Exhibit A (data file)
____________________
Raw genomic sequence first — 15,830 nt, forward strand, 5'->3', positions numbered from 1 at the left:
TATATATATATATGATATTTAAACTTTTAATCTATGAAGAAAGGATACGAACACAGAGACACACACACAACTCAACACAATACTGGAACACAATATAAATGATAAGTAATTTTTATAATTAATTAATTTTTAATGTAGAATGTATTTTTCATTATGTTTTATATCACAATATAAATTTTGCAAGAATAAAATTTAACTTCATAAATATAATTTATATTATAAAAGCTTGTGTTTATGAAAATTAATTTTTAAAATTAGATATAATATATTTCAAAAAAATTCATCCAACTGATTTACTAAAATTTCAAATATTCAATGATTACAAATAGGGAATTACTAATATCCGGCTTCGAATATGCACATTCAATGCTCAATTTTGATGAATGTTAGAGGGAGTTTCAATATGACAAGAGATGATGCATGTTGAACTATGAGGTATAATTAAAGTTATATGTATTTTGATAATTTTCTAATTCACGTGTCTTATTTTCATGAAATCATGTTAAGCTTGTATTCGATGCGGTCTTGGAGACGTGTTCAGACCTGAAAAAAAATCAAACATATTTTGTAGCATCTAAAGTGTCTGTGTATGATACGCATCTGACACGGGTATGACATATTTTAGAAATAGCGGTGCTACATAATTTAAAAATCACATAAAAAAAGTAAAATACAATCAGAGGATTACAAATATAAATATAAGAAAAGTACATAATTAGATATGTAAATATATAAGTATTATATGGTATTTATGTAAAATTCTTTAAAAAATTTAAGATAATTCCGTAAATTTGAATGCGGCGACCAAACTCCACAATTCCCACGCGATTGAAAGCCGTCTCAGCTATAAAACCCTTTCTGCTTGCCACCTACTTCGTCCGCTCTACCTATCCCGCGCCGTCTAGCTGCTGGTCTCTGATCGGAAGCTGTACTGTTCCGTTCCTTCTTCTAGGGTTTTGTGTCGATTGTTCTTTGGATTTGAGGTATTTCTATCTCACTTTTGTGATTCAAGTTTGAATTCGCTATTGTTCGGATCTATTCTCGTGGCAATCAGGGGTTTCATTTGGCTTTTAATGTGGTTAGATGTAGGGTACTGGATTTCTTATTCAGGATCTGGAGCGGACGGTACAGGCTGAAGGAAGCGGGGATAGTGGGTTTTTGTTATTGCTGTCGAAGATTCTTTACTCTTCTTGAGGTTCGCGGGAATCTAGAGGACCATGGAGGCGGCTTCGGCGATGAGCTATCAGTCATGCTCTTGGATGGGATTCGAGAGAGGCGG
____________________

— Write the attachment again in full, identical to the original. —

Raw genomic sequence first — 15,830 nt, forward strand, 5'->3', positions numbered from 1 at the left:
TATATATATATATGATATTTAAACTTTTAATCTATGAAGAAAGGATACGAACACAGAGACACACACACAACTCAACACAATACTGGAACACAATATAAATGATAAGTAATTTTTATAATTAATTAATTTTTAATGTAGAATGTATTTTTCATTATGTTTTATATCACAATATAAATTTTGCAAGAATAAAATTTAACTTCATAAATATAATTTATATTATAAAAGCTTGTGTTTATGAAAATTAATTTTTAAAATTAGATATAATATATTTCAAAAAAATTCATCCAACTGATTTACTAAAATTTCAAATATTCAATGATTACAAATAGGGAATTACTAATATCCGGCTTCGAATATGCACATTCAATGCTCAATTTTGATGAATGTTAGAGGGAGTTTCAATATGACAAGAGATGATGCATGTTGAACTATGAGGTATAATTAAAGTTATATGTATTTTGATAATTTTCTAATTCACGTGTCTTATTTTCATGAAATCATGTTAAGCTTGTATTCGATGCGGTCTTGGAGACGTGTTCAGACCTGAAAAAAAATCAAACATATTTTGTAGCATCTAAAGTGTCTGTGTATGATACGCATCTGACACGGGTATGACATATTTTAGAAATAGCGGTGCTACATAATTTAAAAATCACATAAAAAAAGTAAAATACAATCAGAGGATTACAAATATAAATATAAGAAAAGTACATAATTAGATATGTAAATATATAAGTATTATATGGTATTTATGTAAAATTCTTTAAAAAATTTAAGATAATTCCGTAAATTTGAATGCGGCGACCAAACTCCACAATTCCCACGCGATTGAAAGCCGTCTCAGCTATAAAACCCTTTCTGCTTGCCACCTACTTCGTCCGCTCTACCTATCCCGCGCCGTCTAGCTGCTGGTCTCTGATCGGAAGCTGTACTGTTCCGTTCCTTCTTCTAGGGTTTTGTGTCGATTGTTCTTTGGATTTGAGGTATTTCTATCTCACTTTTGTGATTCAAGTTTGAATTCGCTATTGTTCGGATCTATTCTCGTGGCAATCAGGGGTTTCATTTGGCTTTTAATGTGGTTAGATGTAGGGTACTGGATTTCTTATTCAGGATCTGGAGCGGACGGTACAGGCTGAAGGAAGCGGGGATAGTGGGTTTTTGTTATTGCTGTCGAAGATTCTTTACTCTTCTTGAGGTTCGCGGGAATCTAGAGGACCATGGAGGCGGCTTCGGCGATGAGCTATCAGTCATGCTCTTGGATGGGATTCGAGAGAGGCGG